But contrast that lick-and-a-promise approach with a quiet, relaxed grooming session that's as soothing as a massage, relieves a dozen annoying itches, allows you to thoroughly examine every inch of your horse for things like ticks, bots and scrapes, and shows your horse that hanging out with you can be downright pleasant and undemanding: Bonding at its finest! (For details on how to get the most out of a grooming experience like this, see "10 Tips for Mannerly Grooming," February 2004.)

It's unlikely that you'll have time to turn every task into a training or relationship-building opportunity. But you'll be surprised at how many tiny lessons and enjoyable moments you can incorporate into your routine.

And there's one more significant benefit to this approach: Taking a small, positive step whenever possible shows your horse what you do want him to do - which is far better than allowing him to take the initiative and develop his own habits that may turn into something you don't want him to do. Does he crowd you in the stall when you're trying to clean it? If you can take the time to teach him to do something else instead, you'll have given him a better direction and possibly headed off unwanted behaviors down the road.

Keep Weather Changes in Mind
What works around the barn during one season may not work in another. Those of us who live with severe winters have even more time challenges. But we can't hide in the heated house when our horses depend on us for care. A little advance planning, however, can keep winter chores manageable.

Sally's example provides a few tips.

Sally doesn't have too much trouble knocking out her barn chores during warm weather, but when the temperature drops, watering her horses becomes nearly unmanageable. She has a 90-gallon stock tank at the edge of the pasture for her two horses, and filling it is a matter of dragging 50 feet of hose from faucet to fence.

The problems are the usual cold-weather ones: Although she drains the hose after each use, it can still become brittle and uncooperative when it freezes. And if even a little water is left undrained, it can turn into an impenetrable ice plug. Water freezes in the stock tank too, and she finds herself out there on many wintry mornings with a sledgehammer trying to bust out an opening that will allow access to the water beneath the ice.

She's been putting up with this for several years, but there's hardly any time left over for anything else once she finishes responding to the challenge of watering her horses. Here are a few possible solutions for Sally to try:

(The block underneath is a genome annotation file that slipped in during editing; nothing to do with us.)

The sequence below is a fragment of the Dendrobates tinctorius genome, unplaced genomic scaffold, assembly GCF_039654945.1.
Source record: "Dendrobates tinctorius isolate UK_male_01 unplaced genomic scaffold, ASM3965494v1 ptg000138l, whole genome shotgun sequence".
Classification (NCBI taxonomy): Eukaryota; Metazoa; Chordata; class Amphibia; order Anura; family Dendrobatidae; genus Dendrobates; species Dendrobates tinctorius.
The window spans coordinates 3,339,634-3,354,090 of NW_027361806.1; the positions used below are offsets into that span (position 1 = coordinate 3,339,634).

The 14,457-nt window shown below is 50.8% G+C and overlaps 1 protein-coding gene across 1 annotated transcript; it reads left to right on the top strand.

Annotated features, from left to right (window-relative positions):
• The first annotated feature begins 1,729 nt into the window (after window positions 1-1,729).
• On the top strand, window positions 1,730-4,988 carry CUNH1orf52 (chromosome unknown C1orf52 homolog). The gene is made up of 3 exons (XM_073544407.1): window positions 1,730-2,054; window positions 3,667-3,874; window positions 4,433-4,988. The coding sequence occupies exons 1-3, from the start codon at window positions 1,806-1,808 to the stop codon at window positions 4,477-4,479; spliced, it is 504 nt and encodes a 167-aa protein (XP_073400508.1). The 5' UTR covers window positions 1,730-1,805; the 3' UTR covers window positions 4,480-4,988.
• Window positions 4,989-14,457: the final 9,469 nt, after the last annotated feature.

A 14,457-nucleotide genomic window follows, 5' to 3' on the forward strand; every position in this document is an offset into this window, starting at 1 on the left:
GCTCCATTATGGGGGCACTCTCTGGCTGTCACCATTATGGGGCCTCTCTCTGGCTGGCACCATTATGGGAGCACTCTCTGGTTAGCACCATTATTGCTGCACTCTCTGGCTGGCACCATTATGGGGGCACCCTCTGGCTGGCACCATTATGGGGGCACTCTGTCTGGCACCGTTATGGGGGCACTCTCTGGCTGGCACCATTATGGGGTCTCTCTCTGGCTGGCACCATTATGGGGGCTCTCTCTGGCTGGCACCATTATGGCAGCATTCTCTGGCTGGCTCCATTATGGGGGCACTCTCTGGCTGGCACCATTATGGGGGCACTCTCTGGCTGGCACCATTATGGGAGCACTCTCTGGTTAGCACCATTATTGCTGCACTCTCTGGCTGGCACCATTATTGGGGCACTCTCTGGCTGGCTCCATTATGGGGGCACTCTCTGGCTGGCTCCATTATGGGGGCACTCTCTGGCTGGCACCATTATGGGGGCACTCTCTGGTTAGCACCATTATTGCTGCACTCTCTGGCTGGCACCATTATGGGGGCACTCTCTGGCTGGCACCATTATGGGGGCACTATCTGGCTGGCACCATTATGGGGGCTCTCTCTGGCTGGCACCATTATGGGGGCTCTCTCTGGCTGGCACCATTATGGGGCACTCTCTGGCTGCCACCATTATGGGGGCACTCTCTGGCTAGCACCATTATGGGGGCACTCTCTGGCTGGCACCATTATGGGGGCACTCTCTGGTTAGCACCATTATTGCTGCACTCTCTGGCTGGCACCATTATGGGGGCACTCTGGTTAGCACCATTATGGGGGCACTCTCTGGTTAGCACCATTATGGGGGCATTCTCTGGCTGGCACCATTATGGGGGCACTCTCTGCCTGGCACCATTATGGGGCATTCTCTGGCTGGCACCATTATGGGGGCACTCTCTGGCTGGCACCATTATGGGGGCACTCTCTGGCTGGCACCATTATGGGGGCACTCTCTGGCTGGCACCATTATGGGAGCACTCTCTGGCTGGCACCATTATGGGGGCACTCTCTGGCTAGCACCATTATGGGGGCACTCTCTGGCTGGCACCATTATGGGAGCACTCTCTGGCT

• To keep the hose functional and unfrozen, she could keep it on a hose reel and store it someplace above freezing. For instance, she might fill the tank, wind up the hose, detach it from the faucet and wheel the reel into her walk-in basement or mud room. Or she could leave a lamp on in the tack room. A simple 60-watt bulb might warm that enclosed area enough to keep the hose manageable. It should be a spot that can tolerate a residual drip or two, though. Whenever she needs it - regardless of the temperature outside - it will be pliable and free of ice blocks.
  • To make it easier to handle the hose, she could use quick-attach units (inexpensive and readily available) to simplify hooking/unhooking from the faucet, adding hose sections for more reach and disassembling sections for faster drainage. Some quick-attach units include a water-stop feature, which will stop the flow of water when the hose is disconnected. It's also handy to attach a shutoff valve to the end of the hose so that water can be turned on and off without walking back to the faucet.
  • To deal with the problem of the frozen stock tank, she should, at a minimum, try to place it so that it gets the most sunlight possible. Beyond that, of course, the best approach would be to use a tank heater. And perhaps the most trouble-free solution would be a de-icer that attaches to the drain plug, since that eliminates the possibility of her horses turning a floating device into a Frisbee.

Yes, finding time can seem an almost impossible task. But if you examine your routines to find more efficient ways to do things, stay ahead of the chores that become worse over time, use tasks as training exercises and plan around bad weather, you'll be amazed at the extra time that will emerge. And you can use that extra time to do what you really want to with your horse.